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Painting Critiques for the 'In the Shadow of Alfred' Workshop

April 30, 2024
By Richard Robinson
Painting Critiques for the 'In the Shadow of Alfred' Workshop logo

Painting In the Shadow of Alfred

"In the Shadow of Alfred" by John Crump

Glenorchy, New Zealand


Towards the Routeburn by John Crump


Student Critiques

In the shadow of a mountain, oil, canvas, 30 cm x 60 cm

Artist: Elena Sokolova

Good effort here, Elena. Your greyed colours are very homogenous and so there's a sense of light through atmosphere. You've also modulated these colours subtly across large areas which was one of the key take-aways from this lesson. There are three things I'd like you to look at again:
1. The edge of the mountains against the sky needs sharpening by painting back in the the sky.
2. The branches in the central tree have been drawn in rather than 'dashed in', making them look man-made and stiff. It's worth try this several times to get the hang of it. Using the right brush with thin enough paint is the key.
3. You've lost the nice browns in the trees and the foreground scrub, and the dark band of the foreground is a barrier to entering the painting.

I hope that helps.


In the Shadow of Alfred (modified) 12 x 16 oil on linen canvas board

Artist: Louise Villegas

Looks like you have a taste for vibrant colour like I do, Louise. With that you've certainly achieved a sunnier aspect so it's been successful in that respect if that was a goal you had to change the lighting condition.

You'll find of course that the more you have to invent, the less realistic the painting becomes. That's the trade off.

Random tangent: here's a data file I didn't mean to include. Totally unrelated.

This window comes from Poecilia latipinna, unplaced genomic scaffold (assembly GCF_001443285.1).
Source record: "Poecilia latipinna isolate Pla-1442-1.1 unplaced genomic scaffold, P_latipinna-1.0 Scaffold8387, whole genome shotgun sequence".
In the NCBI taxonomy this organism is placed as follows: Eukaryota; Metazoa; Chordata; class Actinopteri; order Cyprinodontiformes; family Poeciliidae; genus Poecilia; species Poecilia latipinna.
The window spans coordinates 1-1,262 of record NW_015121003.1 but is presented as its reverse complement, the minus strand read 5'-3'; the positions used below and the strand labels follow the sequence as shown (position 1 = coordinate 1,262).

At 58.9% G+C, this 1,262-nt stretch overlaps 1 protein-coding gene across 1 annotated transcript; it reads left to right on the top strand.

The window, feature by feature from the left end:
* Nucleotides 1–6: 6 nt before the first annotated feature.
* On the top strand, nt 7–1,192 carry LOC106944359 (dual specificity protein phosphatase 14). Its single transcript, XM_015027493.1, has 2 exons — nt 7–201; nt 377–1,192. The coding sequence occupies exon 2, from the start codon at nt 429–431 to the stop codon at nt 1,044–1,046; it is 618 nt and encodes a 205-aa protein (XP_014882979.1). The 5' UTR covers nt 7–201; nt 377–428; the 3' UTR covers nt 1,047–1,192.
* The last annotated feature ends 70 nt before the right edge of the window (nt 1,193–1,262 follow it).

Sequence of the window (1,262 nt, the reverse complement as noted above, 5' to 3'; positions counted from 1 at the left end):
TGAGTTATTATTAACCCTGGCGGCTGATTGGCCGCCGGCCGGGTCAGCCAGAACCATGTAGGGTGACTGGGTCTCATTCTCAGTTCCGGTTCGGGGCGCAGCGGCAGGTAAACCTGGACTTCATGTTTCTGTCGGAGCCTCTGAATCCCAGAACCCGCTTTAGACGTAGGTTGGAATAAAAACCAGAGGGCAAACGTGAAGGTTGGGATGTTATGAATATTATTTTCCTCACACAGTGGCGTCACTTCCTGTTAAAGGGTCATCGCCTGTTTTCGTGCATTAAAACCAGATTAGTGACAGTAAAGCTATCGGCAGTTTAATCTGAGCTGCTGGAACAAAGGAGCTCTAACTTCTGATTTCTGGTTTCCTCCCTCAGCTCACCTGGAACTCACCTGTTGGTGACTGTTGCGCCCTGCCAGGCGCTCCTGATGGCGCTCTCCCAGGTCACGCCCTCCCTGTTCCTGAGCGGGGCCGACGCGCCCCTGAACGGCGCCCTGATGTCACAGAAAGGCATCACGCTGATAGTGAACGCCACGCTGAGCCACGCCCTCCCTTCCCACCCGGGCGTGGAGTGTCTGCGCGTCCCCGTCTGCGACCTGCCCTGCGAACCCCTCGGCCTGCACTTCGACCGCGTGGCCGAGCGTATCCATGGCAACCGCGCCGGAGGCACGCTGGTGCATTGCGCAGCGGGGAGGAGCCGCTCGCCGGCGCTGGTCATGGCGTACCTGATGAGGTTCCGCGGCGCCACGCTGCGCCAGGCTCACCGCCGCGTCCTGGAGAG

In The Shadow of Alfred Oil on Canvas

Artist: Nancy Newton

HI Nancy, a nice feeling of light through this painting with good distance achieved. I like the fluid painterly brushwork as well, especially in the grasses.

Some of you patches of light in the snowy mountains seemed to spread into larger shapes which looks a little confusing. I've spent many hours watching John apply these finishing touches in the snow and while they look effortless, there is of course a lot of care and forethought in them, and often some scraping or reshaping till he's got them just right.

Looks to me like there was a fair amount of reworking that went on for you too, and you got it to the point where John would have scraped it a bit and repainted the base colours and then tried those highlights just one more time. You're nearly there!

The central tree ended up a little on the broccoli side because of the too-regular shape and the density of the foliage. Painting some of the background grey softly into those clumps will help with that.

I like the fact that you've made somewhere to park the campervan, but I do feel having what looks like a parking area there detracts from the overall nature of the scene. Could use some roughing up.

Keep up the good work!


"Roosters at Mt. Alfred" in acrylics by Eric Hillmer, Toronto, ON, Canada.

Artist: Eric Hillmer

Nice interpretation there Eric! Focusing on the chickens has turned this into something more of a farmyard scene. You did a great job of the detail there.

The colours overall are a little more vibrant, with a nice contrast between orange and blue - always a winner. The grey in the hill on the right doesn't make sense within this scheme though - it should be a darker value than the mountains in the background which are many kilometres further away.

The dark branches in the trees look 'painted on top' rather than being within the foliage. That could have been avoided by adding some of that foliage colour to the dark mixture, or by painting some of the foliage lightly back over the branches.

The hard edge all across the top of the chicken field has an unnatural feel. Take a good look at how John has been careful to break and soften that edge in his painting.

Lots of interesting things to learn in this simple scene!



What decisions turn good paintings into great paintings?

Watch as John demonstrates his approach to plein air painting in the glorious winter landscape of New Zealand's Southern Alps and then on a rocky coastline where the weather does its best to interfere!

As he works in the landscape he loves, his candid 'on the spot' commentary on his methods and materials will help resolve many of the problems that artists confront.


Learn About

  • Oil painting outdoors
  • Choosing your scene
  • Getting the best out of your scene
  • Impressionistic painting techniques
  • Lots more!